Local chamber blasts state energy fee

Gov. Andrew Cuomo’s executive budget proposal would continue charging a fee on energy bills – a fee that was scheduled to sunset this year, and critics of the pending extension say it would be unfair to consumers.

According to a news release from the Fulton-Montgomery Regional Chamber of Commerce & Industry, Section 18a of the Public Service Law authorizes the state to impose a fee on electric bills from public utilities to fund the operations of energy related agencies and authorities.

Until 2009, the assessments had been capped at one-third of 1 percent of a customer’s monthly bill. However, that year, then-Gov. David Paterson signed legislation authorizing the elimination of the operations cap and increased the fee from one-third of 1 percent to 2 percent, the news release said.

The increase was a six-fold increase for most ratepayers, chamber President Mark Kilmer said.

“That was quite a jump,” he said. “What it means now is everybody from residents, governments, schools and businesses will all pay a lot more on their energy bills.”

The fee was supposed to sunset this year, the news release said, but it would be extended under the governor’s proposed budget for another five years, which would cost all energy consumers in the state – including businesses, governments, schools, non-profits and homeowners – $236 million dollars in 2014 and $474 million a year for the next four years.

Kilmer said the chamber is worried because the surcharge puts a strain on residents and businesses while also impairing economic development and growth in the state.

“Right now, one of the biggest impediments to economic development in the state is the high energy costs,” Kilmer said. “We pay about 51 percent more than the national average for residential, and commercial is more than that and is like 65 percent more than the national average.”

The chamber sent out an email last week that provided a link to an online petition for businesses and residents to urge the governor and legislators to drop the surcharge before adopting the final budget. (The petition can be found online at

“We would like to see it sunset as it was supposed to happen,” Kilmer said.

Gloversville Finance Commissioner Bruce Van Genderen said in the grand scheme of things, the 2 percent fee is relatively minor when considering how much it costs the city.

“Quite frankly, of course we are paying this, but I don’t think it is of any real big significance,” Van Genderen said. “I don’t think it has a dynamic effect on the city.”

He estimated the city pays approximately $1,000 a year toward the energy surcharge.

However, Mayor Dayton King said although this isn’t necessarily a large burden on businesses, cities and tax payers, he does think the tax “is an additional burden on the city.”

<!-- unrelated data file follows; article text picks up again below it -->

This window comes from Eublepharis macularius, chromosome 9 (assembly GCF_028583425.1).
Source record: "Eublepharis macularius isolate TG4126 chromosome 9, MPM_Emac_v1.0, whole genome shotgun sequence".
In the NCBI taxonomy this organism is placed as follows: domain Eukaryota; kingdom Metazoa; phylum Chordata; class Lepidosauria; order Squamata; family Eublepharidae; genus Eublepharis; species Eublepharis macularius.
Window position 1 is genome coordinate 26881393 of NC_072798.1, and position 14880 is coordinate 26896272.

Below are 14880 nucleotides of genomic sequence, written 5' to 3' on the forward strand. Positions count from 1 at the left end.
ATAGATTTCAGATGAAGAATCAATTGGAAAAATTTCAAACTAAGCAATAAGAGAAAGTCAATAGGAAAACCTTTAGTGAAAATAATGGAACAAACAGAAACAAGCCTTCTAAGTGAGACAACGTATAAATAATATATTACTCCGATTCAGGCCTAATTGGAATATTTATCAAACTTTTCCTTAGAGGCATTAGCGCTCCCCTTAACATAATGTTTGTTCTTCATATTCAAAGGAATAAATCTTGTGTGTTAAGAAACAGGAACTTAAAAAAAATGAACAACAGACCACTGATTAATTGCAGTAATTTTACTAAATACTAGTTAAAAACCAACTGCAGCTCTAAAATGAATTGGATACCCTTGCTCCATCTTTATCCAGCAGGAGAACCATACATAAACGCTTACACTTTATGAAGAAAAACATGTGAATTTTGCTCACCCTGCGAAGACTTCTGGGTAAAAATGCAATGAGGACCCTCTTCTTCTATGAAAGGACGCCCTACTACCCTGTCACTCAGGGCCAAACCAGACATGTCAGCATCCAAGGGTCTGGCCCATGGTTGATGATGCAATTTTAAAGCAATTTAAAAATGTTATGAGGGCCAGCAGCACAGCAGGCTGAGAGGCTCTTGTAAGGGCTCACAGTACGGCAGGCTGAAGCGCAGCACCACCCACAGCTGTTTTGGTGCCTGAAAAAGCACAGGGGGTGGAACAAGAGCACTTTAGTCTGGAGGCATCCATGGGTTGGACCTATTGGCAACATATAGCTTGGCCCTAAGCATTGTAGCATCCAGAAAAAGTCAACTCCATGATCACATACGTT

Hamilton-Fulton-Montgomery Board of Cooperative Educational Services Superintendent Patrick Michel said although he couldn’t cite an exact figure for BOCES’ annual expense for the fee, he thinks it should sunset as was planned.

“The governor doesn’t want mandates, but he has his own,” Michel said. “This is a mandate and a tax on the municipalities, which is astounding to me. It should have sunset, but with any government, if you give them a tax, it is very hard to take it away. Let’s face it, once they get the ability to tax, it is very difficult for them to stop using that avenue.”

Michel said he understands the state uses the fee revenue to support energy development initiatives, but “people in this area don’t need any more added expenses than they’ve already got.”

Michel also said many of the budgets in the surrounding districts are difficult, and some of them may be required to cut some staff to pay the governor’s energy tax.

“The budgets around here are all to the point where if we have to pay out something else to something else, we are taking it away from the classroom every time,” Michel said.

Johnstown Treasurer Michael Gifford said the city pays approximately $250,000 on gas and electric service for all of its buildings and about $5,000 of that goes toward the energy tax.

“Certainly, we would rather not spend $5,000 that we didn’t have to,” Gifford said. “Looking at the state situation, they have to fund the operation somehow, some way, so my question would be what else would have to give in the budget if this does go away?”

Fulton County Treasurer Terry Blodgett said he too thinks the county could benefit if the energy tax were removed or at least returned to its original rate of less than 1 percent.

He said last year the county’s National Grid bill was $315,000 and approximately $21,000 of that went to the state surcharge. However, he said, for the one quarter of last year that the county infirmary was still on the county’s energy bill, it made up a considerable amount of the total.

“If it’s $21,000, it is a big deal,” Blodgett said. “If the taxpayers are paying it, it’s a big deal.”

Sam Donadio, owner of Power Pallet in Amsterdam, said the energy fee costs his business approximately $2,000 a year, and wants it to sunset.

“The federal and state governments just keep pounding small businesses,” Donadio said. “How much more can we take? They are hurting us. I am probably not going to layoff any employees because of it, but it makes things more difficult.”